BSI publishes code of practice on Energy Management of Cleanrooms

BS 8568 provides a checklist of energy saving opportunities and information on their implementation

British Standards Institution (BSI), the business standards company, has recently published guidance on helping organisations to manage their cleanroom-related energy output. Correct implementation of cleanrooms can typically contribute to 80% of a facility’s total energy bill, so the need to reduce this burden was identified by the BSI.

BS 8568 Code of practice on Energy Management of Cleanrooms provides clear guidance for cleanroom designers and managers on how to become more energy efficient. Implementing the standard means enhanced energy performance while saving money and reducing carbon emissions.

The guidance provides a checklist of energy saving opportunities and information on implementing each of them. BSI says it goes much further in assisting this process than the ISO 14644 series of cleanrooms standards.

BSI has created the standard because it wanted to:

  • Address the global need to reduce energy usage;
  • Help the cleanrooms industry meet its energy reduction targets;
  • Enable businesses to reduce energy-related costs;
  • Manage future growing energy costs;
  • Allow compliance with BS ISO 50001 the Energy Management Systems standard that offers no practical guidance.

The standard has been created by industry experts whose experience ranges from the energy reduction, carbon management and heating, ventilation and air conditioning environments at such organisations as AstraZeneca and IBM.

BS 8568 also follows BS ISO 50001 and helps organisations to demonstrate compliance towards legislation associated with energy efficiency such as the Energy Performance of Buildings (England and Wales) Regulations 2012, Energy Performance Certification of Buildings, The Carbon Reduction Commitment, Climate Change Levy and Building Regulations Part L – Conservation of Fuel & Power.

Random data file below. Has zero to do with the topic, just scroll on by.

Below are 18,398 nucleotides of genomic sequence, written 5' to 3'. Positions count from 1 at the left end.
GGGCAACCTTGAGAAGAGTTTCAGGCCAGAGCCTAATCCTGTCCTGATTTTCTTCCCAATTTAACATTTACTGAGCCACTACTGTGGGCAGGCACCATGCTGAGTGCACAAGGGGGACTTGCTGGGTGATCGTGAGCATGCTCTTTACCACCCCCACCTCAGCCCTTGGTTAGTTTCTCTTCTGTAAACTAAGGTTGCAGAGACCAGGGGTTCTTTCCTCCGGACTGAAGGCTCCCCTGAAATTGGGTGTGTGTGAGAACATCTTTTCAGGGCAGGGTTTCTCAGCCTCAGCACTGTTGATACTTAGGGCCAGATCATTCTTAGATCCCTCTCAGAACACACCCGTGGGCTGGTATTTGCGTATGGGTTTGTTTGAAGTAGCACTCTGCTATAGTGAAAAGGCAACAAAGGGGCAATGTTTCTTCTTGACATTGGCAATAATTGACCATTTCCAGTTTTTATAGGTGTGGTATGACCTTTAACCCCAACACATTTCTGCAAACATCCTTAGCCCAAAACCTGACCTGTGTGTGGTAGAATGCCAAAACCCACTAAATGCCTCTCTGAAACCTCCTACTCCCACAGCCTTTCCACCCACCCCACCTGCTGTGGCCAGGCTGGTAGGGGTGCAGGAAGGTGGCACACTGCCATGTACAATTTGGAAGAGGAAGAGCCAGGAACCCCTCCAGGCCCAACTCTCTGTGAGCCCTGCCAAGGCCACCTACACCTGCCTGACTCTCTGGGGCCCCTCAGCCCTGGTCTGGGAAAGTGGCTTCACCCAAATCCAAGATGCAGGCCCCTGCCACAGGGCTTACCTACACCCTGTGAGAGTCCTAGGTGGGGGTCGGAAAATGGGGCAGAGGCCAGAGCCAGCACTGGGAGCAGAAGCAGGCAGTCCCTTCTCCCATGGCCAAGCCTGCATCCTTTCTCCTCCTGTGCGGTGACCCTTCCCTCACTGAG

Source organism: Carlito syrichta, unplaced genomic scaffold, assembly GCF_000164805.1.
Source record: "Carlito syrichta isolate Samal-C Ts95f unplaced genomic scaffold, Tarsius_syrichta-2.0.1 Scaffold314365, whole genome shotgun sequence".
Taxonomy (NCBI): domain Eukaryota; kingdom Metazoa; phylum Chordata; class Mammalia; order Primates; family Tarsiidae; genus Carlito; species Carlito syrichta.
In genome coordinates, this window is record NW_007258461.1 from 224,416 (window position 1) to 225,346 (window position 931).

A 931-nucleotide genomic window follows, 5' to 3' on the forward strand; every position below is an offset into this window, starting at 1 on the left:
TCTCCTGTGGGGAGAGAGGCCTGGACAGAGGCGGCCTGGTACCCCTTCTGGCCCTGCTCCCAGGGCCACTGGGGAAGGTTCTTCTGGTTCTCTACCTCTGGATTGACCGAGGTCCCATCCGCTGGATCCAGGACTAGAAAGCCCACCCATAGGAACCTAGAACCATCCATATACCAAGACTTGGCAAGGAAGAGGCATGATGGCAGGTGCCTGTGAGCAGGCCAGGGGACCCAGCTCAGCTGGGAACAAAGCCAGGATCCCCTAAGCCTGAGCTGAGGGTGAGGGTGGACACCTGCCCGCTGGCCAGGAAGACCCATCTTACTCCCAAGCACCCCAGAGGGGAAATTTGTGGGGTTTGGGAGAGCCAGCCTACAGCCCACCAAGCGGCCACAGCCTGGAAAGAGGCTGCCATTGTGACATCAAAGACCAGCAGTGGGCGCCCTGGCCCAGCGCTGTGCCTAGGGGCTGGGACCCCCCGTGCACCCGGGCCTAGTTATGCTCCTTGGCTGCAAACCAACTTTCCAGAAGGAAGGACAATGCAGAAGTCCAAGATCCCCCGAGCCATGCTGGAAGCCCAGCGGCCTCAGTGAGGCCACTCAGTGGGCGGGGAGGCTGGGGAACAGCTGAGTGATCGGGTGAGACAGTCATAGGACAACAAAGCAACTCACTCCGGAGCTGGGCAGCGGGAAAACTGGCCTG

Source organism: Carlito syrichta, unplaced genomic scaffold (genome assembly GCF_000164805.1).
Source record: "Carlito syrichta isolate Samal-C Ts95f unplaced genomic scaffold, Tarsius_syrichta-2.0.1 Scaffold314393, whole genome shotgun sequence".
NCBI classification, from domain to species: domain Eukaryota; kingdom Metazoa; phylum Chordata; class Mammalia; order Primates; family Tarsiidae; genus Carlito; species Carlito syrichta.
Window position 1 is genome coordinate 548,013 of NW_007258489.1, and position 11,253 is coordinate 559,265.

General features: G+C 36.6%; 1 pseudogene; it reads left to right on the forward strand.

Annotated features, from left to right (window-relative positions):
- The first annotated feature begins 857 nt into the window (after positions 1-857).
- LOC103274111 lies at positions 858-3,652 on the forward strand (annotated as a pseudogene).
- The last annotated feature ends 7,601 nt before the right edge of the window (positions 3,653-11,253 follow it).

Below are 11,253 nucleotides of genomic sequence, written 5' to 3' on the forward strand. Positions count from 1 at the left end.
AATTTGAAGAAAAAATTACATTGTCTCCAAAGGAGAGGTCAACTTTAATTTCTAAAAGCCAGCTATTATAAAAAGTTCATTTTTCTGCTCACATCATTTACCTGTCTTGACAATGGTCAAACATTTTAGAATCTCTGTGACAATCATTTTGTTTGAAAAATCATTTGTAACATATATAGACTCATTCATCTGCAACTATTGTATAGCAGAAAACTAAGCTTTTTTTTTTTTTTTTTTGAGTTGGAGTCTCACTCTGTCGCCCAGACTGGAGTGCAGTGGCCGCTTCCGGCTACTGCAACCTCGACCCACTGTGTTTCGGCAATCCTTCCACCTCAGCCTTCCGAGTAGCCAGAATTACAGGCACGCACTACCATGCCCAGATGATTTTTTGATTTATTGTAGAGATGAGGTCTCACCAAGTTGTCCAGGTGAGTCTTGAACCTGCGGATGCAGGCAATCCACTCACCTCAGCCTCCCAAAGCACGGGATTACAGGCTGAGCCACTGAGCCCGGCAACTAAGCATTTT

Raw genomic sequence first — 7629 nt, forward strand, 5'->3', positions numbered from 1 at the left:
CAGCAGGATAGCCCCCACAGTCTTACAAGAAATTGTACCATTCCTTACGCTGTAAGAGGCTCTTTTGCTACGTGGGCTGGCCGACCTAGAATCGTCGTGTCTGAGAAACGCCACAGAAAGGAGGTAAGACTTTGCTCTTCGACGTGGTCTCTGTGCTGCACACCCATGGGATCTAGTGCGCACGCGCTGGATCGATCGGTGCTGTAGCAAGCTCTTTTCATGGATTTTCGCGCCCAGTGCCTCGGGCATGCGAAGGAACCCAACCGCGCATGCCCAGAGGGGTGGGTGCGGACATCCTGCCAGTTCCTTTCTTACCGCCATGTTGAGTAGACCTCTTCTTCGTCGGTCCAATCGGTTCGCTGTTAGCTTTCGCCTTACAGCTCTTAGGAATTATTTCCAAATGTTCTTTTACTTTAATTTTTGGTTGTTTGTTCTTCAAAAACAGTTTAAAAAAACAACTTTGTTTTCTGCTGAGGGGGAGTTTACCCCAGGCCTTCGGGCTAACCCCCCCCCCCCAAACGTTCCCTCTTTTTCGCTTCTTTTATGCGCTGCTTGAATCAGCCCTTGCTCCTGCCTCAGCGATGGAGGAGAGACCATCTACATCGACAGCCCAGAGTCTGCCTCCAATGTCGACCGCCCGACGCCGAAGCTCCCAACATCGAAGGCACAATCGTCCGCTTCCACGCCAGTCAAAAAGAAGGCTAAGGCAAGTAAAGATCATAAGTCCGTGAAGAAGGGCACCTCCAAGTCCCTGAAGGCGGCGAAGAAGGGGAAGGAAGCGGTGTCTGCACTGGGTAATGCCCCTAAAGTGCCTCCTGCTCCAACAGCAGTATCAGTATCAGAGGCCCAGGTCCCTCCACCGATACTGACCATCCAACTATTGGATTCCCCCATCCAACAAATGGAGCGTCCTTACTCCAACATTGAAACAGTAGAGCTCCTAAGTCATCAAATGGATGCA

The guidance identifies a clear strategy for cleanroom energy management and will be useful to cleanroom managers and designers, quality control managers and operations managers. Alongside the energy reduction potential it allows them to evaluate and avoid any negative consequences within their cleanroom operation.

“Principally the guide stresses the importance of creating a project team and process flow chart to review potential change and to plot a logical way through the range of available opportunities,” said Dick Gibbons, Chairman of the Cleanroom Technology Committee at BSI. “It lists the potential team member skills and indicates the vital role they play in completing the task.”

Dan Palmer, Head of Market Development at BSI added: “Even organisations that have a cleanroom strategy in place can find themselves spending much more than they need to on energy costs. BS 8568 Code of Practice on Energy Management of Cleanrooms is a very valuable cost-saving tool for cleanroom designers and operators. The approach taken in the standard, which provides a check list that is connected to explanatory text, also enables them to evaluate logically any potential negative impacts and helps to minimise them.”

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